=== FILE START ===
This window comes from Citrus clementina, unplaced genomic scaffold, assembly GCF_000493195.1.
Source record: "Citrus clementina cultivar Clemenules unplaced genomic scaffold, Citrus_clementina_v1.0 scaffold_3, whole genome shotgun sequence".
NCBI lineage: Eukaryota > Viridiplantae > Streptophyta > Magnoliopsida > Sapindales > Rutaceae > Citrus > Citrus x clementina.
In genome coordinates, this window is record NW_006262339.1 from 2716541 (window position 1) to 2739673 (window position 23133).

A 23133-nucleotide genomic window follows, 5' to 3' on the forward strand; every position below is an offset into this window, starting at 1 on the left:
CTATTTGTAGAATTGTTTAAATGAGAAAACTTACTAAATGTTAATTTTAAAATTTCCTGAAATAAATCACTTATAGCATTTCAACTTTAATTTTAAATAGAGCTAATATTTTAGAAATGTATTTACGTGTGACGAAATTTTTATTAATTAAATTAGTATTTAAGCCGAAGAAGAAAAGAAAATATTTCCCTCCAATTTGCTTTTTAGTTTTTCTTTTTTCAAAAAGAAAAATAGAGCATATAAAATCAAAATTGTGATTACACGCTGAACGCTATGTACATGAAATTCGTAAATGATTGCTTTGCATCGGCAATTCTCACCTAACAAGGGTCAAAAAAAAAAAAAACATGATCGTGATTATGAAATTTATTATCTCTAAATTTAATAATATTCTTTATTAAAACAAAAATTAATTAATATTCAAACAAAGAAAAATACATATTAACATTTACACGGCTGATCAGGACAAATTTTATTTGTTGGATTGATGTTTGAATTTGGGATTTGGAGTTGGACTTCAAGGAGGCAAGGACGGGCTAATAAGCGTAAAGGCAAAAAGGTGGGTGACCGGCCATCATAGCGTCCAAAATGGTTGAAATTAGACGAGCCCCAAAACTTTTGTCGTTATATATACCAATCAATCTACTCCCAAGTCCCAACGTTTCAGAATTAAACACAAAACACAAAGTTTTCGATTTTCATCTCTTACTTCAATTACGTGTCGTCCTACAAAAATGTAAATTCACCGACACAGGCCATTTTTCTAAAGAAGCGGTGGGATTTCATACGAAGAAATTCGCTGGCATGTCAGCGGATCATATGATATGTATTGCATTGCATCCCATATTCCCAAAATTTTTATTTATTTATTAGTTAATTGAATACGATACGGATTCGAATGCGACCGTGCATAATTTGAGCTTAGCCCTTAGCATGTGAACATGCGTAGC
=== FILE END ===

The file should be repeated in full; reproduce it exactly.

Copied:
This window comes from Citrus clementina, unplaced genomic scaffold, assembly GCF_000493195.1.
Source record: "Citrus clementina cultivar Clemenules unplaced genomic scaffold, Citrus_clementina_v1.0 scaffold_3, whole genome shotgun sequence".
NCBI lineage: Eukaryota > Viridiplantae > Streptophyta > Magnoliopsida > Sapindales > Rutaceae > Citrus > Citrus x clementina.
In genome coordinates, this window is record NW_006262339.1 from 2716541 (window position 1) to 2739673 (window position 23133).

A 23133-nucleotide genomic window follows, 5' to 3' on the forward strand; every position below is an offset into this window, starting at 1 on the left:
CTATTTGTAGAATTGTTTAAATGAGAAAACTTACTAAATGTTAATTTTAAAATTTCCTGAAATAAATCACTTATAGCATTTCAACTTTAATTTTAAATAGAGCTAATATTTTAGAAATGTATTTACGTGTGACGAAATTTTTATTAATTAAATTAGTATTTAAGCCGAAGAAGAAAAGAAAATATTTCCCTCCAATTTGCTTTTTAGTTTTTCTTTTTTCAAAAAGAAAAATAGAGCATATAAAATCAAAATTGTGATTACACGCTGAACGCTATGTACATGAAATTCGTAAATGATTGCTTTGCATCGGCAATTCTCACCTAACAAGGGTCAAAAAAAAAAAAAACATGATCGTGATTATGAAATTTATTATCTCTAAATTTAATAATATTCTTTATTAAAACAAAAATTAATTAATATTCAAACAAAGAAAAATACATATTAACATTTACACGGCTGATCAGGACAAATTTTATTTGTTGGATTGATGTTTGAATTTGGGATTTGGAGTTGGACTTCAAGGAGGCAAGGACGGGCTAATAAGCGTAAAGGCAAAAAGGTGGGTGACCGGCCATCATAGCGTCCAAAATGGTTGAAATTAGACGAGCCCCAAAACTTTTGTCGTTATATATACCAATCAATCTACTCCCAAGTCCCAACGTTTCAGAATTAAACACAAAACACAAAGTTTTCGATTTTCATCTCTTACTTCAATTACGTGTCGTCCTACAAAAATGTAAATTCACCGACACAGGCCATTTTTCTAAAGAAGCGGTGGGATTTCATACGAAGAAATTCGCTGGCATGTCAGCGGATCATATGATATGTATTGCATTGCATCCCATATTCCCAAAATTTTTATTTATTTATTAGTTAATTGAATACGATACGGATTCGAATGCGACCGTGCATAATTTGAGCTTAGCCCTTAGCATGTGAACATGCGTAGC